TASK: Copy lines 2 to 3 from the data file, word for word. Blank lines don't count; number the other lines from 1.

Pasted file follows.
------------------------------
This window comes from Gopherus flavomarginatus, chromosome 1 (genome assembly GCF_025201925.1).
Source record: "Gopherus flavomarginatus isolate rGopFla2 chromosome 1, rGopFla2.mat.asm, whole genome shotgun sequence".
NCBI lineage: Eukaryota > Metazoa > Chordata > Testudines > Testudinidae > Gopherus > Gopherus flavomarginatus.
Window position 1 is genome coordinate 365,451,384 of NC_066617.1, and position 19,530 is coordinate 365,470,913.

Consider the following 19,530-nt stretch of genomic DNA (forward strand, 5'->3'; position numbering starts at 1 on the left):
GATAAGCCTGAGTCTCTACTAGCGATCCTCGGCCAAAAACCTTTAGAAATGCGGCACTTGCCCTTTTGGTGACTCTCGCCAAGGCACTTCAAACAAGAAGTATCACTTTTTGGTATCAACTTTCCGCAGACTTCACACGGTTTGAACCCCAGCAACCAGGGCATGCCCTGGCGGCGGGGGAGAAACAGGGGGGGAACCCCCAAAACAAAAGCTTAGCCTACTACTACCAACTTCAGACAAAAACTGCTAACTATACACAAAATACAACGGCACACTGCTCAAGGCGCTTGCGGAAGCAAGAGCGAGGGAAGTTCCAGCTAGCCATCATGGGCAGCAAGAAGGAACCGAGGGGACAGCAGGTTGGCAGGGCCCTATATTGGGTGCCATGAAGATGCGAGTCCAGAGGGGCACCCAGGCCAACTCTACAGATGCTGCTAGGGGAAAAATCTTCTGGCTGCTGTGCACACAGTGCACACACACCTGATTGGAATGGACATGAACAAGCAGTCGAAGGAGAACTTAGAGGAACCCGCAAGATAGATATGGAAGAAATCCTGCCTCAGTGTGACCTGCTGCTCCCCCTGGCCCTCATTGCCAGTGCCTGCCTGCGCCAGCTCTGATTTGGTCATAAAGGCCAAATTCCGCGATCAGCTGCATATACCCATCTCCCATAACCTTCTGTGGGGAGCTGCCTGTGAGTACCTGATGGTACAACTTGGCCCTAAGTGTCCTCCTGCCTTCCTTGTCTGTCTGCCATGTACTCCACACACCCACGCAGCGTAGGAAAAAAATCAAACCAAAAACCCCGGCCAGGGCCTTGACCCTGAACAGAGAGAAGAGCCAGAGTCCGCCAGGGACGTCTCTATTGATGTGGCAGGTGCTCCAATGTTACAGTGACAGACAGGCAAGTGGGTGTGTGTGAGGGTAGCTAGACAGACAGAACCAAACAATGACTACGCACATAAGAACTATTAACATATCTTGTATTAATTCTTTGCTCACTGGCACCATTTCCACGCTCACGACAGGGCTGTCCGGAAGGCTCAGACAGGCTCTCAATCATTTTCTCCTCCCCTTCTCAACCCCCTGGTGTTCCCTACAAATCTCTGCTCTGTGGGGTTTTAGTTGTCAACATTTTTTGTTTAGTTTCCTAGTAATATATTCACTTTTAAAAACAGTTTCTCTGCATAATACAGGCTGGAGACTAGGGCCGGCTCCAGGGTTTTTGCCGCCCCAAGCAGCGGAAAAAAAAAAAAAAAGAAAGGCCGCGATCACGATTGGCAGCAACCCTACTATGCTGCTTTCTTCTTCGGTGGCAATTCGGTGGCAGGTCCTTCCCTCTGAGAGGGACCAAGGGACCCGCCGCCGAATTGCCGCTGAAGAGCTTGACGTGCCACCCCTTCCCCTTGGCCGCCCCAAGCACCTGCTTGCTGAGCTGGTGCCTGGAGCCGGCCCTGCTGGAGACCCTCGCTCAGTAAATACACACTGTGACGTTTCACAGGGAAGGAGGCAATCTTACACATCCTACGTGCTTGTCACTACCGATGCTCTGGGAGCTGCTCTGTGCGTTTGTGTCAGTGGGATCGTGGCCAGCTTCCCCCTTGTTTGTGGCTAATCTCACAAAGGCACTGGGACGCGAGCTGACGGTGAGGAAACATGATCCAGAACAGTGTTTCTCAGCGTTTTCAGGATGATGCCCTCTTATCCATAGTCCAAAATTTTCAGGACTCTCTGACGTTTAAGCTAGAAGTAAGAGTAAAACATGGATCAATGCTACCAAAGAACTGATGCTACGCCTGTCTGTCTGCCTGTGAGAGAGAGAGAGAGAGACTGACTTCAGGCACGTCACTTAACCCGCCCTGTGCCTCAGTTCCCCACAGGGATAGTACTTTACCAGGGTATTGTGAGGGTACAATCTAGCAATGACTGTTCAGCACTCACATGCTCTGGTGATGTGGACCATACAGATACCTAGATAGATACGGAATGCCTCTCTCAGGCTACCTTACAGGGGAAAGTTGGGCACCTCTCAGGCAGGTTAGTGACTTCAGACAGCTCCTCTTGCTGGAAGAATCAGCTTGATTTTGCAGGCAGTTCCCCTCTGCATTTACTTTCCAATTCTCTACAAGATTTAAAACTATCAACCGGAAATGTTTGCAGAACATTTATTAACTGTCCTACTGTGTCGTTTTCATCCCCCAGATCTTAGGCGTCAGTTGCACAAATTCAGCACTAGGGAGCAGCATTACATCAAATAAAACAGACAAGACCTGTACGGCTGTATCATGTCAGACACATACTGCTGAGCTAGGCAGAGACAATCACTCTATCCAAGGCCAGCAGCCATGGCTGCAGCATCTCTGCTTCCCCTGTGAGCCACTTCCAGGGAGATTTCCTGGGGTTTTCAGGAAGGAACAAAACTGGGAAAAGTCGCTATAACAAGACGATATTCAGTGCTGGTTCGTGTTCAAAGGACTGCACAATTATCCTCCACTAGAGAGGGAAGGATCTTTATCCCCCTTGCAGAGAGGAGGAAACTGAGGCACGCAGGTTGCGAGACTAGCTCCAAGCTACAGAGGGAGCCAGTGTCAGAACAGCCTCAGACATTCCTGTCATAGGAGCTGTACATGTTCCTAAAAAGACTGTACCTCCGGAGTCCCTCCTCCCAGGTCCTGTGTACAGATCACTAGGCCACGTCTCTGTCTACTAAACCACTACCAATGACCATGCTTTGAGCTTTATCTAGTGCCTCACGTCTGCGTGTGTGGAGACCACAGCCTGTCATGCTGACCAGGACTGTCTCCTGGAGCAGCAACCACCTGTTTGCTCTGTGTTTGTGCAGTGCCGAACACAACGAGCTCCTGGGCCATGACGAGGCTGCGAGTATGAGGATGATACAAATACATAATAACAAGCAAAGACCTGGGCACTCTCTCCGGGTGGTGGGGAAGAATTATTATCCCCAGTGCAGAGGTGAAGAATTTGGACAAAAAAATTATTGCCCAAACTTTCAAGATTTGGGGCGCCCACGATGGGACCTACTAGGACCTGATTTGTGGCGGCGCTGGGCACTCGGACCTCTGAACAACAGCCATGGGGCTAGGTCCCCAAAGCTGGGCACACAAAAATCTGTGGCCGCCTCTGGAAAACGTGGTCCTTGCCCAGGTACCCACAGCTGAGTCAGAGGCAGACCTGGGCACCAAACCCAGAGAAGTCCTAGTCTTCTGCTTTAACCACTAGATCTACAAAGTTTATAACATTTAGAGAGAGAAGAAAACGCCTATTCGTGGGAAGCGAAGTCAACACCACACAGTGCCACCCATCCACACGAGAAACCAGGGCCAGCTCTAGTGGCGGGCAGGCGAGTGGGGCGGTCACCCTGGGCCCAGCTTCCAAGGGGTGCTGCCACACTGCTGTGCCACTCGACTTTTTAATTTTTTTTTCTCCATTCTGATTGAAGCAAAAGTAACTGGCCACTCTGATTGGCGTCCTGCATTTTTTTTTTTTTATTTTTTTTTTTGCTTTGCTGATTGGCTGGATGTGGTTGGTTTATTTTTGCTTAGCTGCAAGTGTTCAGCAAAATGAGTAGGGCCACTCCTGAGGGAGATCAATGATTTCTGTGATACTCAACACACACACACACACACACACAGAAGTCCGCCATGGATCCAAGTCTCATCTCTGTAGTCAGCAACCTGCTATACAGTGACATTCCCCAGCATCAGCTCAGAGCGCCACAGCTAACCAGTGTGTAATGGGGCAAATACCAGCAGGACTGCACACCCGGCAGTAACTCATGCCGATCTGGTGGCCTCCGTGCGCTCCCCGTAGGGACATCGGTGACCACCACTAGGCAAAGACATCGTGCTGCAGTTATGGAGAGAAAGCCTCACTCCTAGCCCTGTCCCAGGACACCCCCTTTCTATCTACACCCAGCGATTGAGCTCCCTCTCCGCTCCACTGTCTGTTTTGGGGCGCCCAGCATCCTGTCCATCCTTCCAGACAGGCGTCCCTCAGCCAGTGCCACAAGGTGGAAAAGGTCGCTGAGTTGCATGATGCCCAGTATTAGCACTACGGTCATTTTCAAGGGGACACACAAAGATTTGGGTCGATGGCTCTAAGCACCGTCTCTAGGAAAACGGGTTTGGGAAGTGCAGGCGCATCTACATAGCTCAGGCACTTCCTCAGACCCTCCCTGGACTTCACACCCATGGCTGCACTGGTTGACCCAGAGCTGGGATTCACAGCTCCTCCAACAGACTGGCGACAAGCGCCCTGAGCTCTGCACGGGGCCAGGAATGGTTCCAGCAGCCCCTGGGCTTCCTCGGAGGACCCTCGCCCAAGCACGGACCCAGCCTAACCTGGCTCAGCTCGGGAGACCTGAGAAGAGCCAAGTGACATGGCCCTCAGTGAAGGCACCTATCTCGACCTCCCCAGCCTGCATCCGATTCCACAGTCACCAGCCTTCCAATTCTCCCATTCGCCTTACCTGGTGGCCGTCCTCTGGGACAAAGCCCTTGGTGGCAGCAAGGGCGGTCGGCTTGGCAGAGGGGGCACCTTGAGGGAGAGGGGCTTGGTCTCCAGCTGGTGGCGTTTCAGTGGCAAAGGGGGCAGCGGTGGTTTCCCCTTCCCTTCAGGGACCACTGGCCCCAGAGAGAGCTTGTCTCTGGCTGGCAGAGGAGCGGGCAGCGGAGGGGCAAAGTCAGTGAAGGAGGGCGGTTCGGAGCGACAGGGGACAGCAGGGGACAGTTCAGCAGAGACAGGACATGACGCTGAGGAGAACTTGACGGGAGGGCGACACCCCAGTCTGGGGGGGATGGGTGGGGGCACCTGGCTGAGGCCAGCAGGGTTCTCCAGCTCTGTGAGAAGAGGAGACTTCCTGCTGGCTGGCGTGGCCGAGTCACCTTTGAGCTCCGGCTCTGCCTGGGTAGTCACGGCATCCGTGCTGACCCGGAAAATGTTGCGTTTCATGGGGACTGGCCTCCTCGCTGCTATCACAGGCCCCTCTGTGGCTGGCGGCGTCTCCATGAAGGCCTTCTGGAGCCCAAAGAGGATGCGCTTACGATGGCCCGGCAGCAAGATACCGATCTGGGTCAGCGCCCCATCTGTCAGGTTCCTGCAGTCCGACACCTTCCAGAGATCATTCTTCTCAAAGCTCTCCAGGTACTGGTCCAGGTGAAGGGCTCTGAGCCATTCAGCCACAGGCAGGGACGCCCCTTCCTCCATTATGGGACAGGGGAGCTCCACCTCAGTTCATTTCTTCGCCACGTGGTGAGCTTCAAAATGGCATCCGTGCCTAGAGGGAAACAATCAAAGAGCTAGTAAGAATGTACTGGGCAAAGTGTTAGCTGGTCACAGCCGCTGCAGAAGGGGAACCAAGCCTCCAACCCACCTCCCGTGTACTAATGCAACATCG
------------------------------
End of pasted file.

Source record: "Gopherus flavomarginatus isolate rGopFla2 chromosome 1, rGopFla2.mat.asm, whole genome shotgun sequence".
NCBI lineage: Eukaryota > Metazoa > Chordata > Testudines > Testudinidae > Gopherus > Gopherus flavomarginatus.